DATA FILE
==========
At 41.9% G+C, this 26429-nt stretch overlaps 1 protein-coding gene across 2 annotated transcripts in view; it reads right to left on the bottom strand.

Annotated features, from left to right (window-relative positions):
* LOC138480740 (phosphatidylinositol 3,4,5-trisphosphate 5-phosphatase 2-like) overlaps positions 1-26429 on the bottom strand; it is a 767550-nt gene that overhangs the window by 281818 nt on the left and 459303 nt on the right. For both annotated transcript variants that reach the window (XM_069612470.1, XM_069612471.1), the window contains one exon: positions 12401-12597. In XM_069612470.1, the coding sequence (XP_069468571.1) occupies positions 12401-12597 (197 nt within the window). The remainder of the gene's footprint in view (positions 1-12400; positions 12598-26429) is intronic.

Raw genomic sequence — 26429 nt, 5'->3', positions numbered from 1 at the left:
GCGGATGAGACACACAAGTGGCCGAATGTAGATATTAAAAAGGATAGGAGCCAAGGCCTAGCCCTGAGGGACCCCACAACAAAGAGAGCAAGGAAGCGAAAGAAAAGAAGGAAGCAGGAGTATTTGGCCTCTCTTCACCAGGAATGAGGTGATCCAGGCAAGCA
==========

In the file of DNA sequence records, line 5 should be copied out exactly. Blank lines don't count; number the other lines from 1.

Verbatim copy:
GCGGATGAGACACACAAGTGGCCGAATGTAGATATTAAAAAGGATAGGAGCCAAGGCCTAGCCCTGAGGGACCCCACAACAAAGAGAGCAAGGAAGCGAAAGAAAAGAAGGAAGCAGGAGTATTTGGCCTCTCTTCACCAGGAATGAGGTGATCCAGGCAAGCA